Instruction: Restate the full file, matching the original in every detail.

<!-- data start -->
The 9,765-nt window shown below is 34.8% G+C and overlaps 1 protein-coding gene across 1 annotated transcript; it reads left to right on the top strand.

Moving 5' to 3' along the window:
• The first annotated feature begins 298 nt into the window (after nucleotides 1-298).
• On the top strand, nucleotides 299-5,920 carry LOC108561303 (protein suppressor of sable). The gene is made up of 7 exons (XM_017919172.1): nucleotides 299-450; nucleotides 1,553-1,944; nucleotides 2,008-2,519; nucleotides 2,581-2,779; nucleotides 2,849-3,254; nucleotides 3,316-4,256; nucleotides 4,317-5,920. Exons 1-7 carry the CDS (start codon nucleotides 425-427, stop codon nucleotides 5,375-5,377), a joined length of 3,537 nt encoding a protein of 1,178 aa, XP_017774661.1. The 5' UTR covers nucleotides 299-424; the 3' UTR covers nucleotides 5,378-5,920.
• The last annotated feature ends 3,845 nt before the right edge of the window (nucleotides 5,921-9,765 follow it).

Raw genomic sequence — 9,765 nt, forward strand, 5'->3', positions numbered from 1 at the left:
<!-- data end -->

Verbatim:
The 9,765-nt window shown below is 34.8% G+C and overlaps 1 protein-coding gene across 1 annotated transcript; it reads left to right on the top strand.

Moving 5' to 3' along the window:
• The first annotated feature begins 298 nt into the window (after nucleotides 1-298).
• On the top strand, nucleotides 299-5,920 carry LOC108561303 (protein suppressor of sable). The gene is made up of 7 exons (XM_017919172.1): nucleotides 299-450; nucleotides 1,553-1,944; nucleotides 2,008-2,519; nucleotides 2,581-2,779; nucleotides 2,849-3,254; nucleotides 3,316-4,256; nucleotides 4,317-5,920. Exons 1-7 carry the CDS (start codon nucleotides 425-427, stop codon nucleotides 5,375-5,377), a joined length of 3,537 nt encoding a protein of 1,178 aa, XP_017774661.1. The 5' UTR covers nucleotides 299-424; the 3' UTR covers nucleotides 5,378-5,920.
• The last annotated feature ends 3,845 nt before the right edge of the window (nucleotides 5,921-9,765 follow it).

Raw genomic sequence — 9,765 nt, forward strand, 5'->3', positions numbered from 1 at the left: